(issues include: unit cuts out when in use, unit makes whistling sound during use, difficulty obtaining correct temperature, schematic diagrams, faults, lost and damaged parts)


A. If we can help then we will. But remember, whilst we have experience we do not hold ourselves to be experts. You need to speak with customer services for your manufacturer. Below are a few numbers to the larger manufacturers. Please call us if you need additional assistance.

For Mira products call 01242 262 888

For Aqualisa products call 01959 560010

For Bristan products call 01827 311345

For Triton products call 024 7637 2222

For Sanilfo Products call 020 8842 4040

 

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My shower pump is making peculiar noises. What could be causing this?

It goes almost without saying that your pump might simply be tired and worn out. With pumps, noise can be generated by different things so you need to establish what kind of noise you can hear.

Pumps have bearings on the armature that runs through the motor. These days pumps are generally configured to have an impellor housing located at either end (on just one end with single impellor pumps) inside which is an impellor mounted on the end of the armature.

After much use it is not uncommon for bearings (be they ball type, bush type or ceramic) to wear. Worn bearings can resonate, oscillate or vibrate causing peculiar noises. If this is the case it may simply be time to bite the bullet and replace the pump. Repairs, when possible, can often cost as much as replacement by the time you've removed, repaired and replaced, and there's no guarantee that you have diagnosed the fault correctly. Furthermore, one fault can often be the precursor to others and so having repaired one thing you fall foul of something else.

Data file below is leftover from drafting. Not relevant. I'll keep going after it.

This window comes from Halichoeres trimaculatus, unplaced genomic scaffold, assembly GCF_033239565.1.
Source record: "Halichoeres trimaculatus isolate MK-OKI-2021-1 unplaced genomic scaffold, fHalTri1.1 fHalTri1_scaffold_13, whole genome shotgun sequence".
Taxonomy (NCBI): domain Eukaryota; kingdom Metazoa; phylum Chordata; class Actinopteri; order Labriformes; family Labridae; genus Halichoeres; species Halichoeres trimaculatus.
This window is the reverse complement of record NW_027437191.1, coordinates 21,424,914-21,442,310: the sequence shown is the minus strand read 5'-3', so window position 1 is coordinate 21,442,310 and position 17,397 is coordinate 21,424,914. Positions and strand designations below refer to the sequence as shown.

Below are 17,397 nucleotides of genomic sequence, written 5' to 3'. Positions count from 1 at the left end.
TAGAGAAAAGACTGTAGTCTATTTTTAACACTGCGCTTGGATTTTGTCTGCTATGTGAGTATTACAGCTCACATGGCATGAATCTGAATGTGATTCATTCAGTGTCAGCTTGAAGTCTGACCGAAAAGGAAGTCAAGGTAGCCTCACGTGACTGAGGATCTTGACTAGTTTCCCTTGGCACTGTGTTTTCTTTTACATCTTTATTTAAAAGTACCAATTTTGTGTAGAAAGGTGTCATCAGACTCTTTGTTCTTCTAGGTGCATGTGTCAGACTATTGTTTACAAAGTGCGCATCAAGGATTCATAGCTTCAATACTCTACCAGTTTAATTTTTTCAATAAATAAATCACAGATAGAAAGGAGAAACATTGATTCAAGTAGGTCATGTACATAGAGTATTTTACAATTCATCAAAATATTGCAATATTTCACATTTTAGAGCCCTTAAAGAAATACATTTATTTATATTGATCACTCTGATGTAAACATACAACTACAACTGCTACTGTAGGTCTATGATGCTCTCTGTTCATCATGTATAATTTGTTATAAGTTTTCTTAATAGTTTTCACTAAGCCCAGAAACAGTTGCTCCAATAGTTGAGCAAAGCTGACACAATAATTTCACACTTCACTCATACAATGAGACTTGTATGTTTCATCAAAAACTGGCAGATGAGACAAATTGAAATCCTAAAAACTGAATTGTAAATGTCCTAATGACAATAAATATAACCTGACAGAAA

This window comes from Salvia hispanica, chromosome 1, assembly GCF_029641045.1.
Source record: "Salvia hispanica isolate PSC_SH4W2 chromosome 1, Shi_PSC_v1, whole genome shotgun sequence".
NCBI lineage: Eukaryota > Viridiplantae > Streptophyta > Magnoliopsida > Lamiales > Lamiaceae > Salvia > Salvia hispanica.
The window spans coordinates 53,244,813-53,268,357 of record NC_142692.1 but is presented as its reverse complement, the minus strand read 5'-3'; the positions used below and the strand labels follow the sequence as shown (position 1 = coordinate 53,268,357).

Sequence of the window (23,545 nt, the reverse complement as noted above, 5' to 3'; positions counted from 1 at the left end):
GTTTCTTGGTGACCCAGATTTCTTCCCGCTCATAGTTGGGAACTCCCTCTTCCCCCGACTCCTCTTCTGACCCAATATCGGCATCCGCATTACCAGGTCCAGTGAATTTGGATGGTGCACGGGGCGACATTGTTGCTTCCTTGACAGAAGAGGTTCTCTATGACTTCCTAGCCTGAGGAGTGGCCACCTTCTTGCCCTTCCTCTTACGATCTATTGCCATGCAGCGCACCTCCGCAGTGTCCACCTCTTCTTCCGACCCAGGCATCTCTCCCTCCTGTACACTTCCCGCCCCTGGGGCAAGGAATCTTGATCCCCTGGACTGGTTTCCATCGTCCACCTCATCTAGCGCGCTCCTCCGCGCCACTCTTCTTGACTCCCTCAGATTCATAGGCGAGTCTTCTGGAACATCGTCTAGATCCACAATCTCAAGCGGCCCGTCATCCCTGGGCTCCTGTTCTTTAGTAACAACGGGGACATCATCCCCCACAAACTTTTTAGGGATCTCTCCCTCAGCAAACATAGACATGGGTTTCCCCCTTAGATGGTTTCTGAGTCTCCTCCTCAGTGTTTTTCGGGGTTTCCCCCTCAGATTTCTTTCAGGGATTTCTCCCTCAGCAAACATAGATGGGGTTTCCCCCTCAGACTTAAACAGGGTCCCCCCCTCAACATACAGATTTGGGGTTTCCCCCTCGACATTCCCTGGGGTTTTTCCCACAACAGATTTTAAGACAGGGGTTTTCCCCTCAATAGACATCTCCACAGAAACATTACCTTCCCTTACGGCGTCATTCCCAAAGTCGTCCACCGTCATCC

There are however other 'noises' that systems with booster pumps can manifest that have absolutely nothing to do with wear and tear.

If you are experiencing noises that might be described as 'clanking', 'banging' or 'knocking' in the pipework, often accompanied by water 'spitting' from the shower head then is is possible you are suffering from a problem known as 'cavitation'.

Cavitation is a problem where tiny air bubbles form into a pocket of air, getting trapped at the low pressure zone immediately ahead of the pump impellor. Noise is generated as the impellor scavenges for water in the air pocket - occasionally grabbing an aerated mixture and firing it from the outlet. This is what causes the banging noise in the pipework and spitting at the shower head.

Cavitation can be caused if your pipework runs in such a way that air bubbles are permitted to congregate around the pump impellor. Careful attention must be paid to the run of pipework to avoid such a scenario. Firstly, a dedicated shower take off (or special flange known as an 'Essex' or 'Surrey' flange) should be used to draw hot water from the cylinder. A dedicated shower take off or flange is designed to prevent air bubbles from the hot water within the cylinder from being sucked towards the pump. Simply teeing into a hot water pipe somewhere enroute to the pump can exacerbate this problem. Furthermore, when the system is dormant (pump not running) air bubbles should be able to vent. Poorly designed pipe runs and attempts to cheat the laws of physics more often than not result in a noisy system.

There is however another reason for cavitation to manifest itself. As hot water approaches the low pressure zone ahead of the pump it is encouraged to give up its saturated gasses (all fluids contain saturated gasses).

An attempt to explain

When you boil a kettle, as water reaches boiling point it bubbles vigorously. In other words, the hotter water gets the greater the propensity for it to give up the saturated gas contained within.

Another condition that can cause this 'boiling effect' is a vacuum. The vacuum of space will cause an astronaut's blood to boil without adequate protection.